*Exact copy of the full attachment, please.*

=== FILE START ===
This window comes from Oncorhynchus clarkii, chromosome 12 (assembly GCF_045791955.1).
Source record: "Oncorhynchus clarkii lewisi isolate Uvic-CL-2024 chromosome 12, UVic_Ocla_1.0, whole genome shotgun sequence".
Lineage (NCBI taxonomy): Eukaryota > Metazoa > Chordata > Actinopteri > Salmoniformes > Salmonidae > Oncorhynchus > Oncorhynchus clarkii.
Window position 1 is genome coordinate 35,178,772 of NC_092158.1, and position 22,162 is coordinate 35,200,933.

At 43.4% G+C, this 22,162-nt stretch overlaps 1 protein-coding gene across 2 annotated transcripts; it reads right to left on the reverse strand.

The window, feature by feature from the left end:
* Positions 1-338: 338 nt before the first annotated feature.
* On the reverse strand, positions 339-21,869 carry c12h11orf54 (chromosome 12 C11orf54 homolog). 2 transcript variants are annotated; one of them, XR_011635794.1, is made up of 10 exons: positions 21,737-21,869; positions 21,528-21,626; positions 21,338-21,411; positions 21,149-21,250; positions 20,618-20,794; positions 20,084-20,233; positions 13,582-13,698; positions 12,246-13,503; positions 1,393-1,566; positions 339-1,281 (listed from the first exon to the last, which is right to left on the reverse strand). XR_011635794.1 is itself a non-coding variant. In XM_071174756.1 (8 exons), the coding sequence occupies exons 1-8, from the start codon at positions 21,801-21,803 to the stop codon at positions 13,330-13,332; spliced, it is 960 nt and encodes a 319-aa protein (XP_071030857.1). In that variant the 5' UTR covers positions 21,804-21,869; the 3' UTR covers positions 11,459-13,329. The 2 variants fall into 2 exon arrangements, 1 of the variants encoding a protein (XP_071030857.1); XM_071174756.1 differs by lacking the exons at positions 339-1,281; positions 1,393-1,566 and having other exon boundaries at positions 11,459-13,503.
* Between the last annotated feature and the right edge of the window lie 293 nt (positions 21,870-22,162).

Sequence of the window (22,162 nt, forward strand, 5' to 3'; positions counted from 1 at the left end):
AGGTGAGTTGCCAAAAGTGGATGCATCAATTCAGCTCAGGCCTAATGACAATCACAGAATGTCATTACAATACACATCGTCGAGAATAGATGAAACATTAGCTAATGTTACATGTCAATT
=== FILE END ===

This window comes from Oncorhynchus clarkii, chromosome 12 (assembly GCF_045791955.1).
Source record: "Oncorhynchus clarkii lewisi isolate Uvic-CL-2024 chromosome 12, UVic_Ocla_1.0, whole genome shotgun sequence".
Lineage (NCBI taxonomy): Eukaryota > Metazoa > Chordata > Actinopteri > Salmoniformes > Salmonidae > Oncorhynchus > Oncorhynchus clarkii.
Window position 1 is genome coordinate 35,178,772 of NC_092158.1, and position 22,162 is coordinate 35,200,933.

At 43.4% G+C, this 22,162-nt stretch overlaps 1 protein-coding gene across 2 annotated transcripts; it reads right to left on the reverse strand.

The window, feature by feature from the left end:
* Positions 1-338: 338 nt before the first annotated feature.
* On the reverse strand, positions 339-21,869 carry c12h11orf54 (chromosome 12 C11orf54 homolog). 2 transcript variants are annotated; one of them, XR_011635794.1, is made up of 10 exons: positions 21,737-21,869; positions 21,528-21,626; positions 21,338-21,411; positions 21,149-21,250; positions 20,618-20,794; positions 20,084-20,233; positions 13,582-13,698; positions 12,246-13,503; positions 1,393-1,566; positions 339-1,281 (listed from the first exon to the last, which is right to left on the reverse strand). XR_011635794.1 is itself a non-coding variant. In XM_071174756.1 (8 exons), the coding sequence occupies exons 1-8, from the start codon at positions 21,801-21,803 to the stop codon at positions 13,330-13,332; spliced, it is 960 nt and encodes a 319-aa protein (XP_071030857.1). In that variant the 5' UTR covers positions 21,804-21,869; the 3' UTR covers positions 11,459-13,329. The 2 variants fall into 2 exon arrangements, 1 of the variants encoding a protein (XP_071030857.1); XM_071174756.1 differs by lacking the exons at positions 339-1,281; positions 1,393-1,566 and having other exon boundaries at positions 11,459-13,503.
* Between the last annotated feature and the right edge of the window lie 293 nt (positions 21,870-22,162).

Sequence of the window (22,162 nt, forward strand, 5' to 3'; positions counted from 1 at the left end):
AGGTGAGTTGCCAAAAGTGGATGCATCAATTCAGCTCAGGCCTAATGACAATCACAGAATGTCATTACAATACACATCGTCGAGAATAGATGAAACATTAGCTAATGTTACATGTCAATT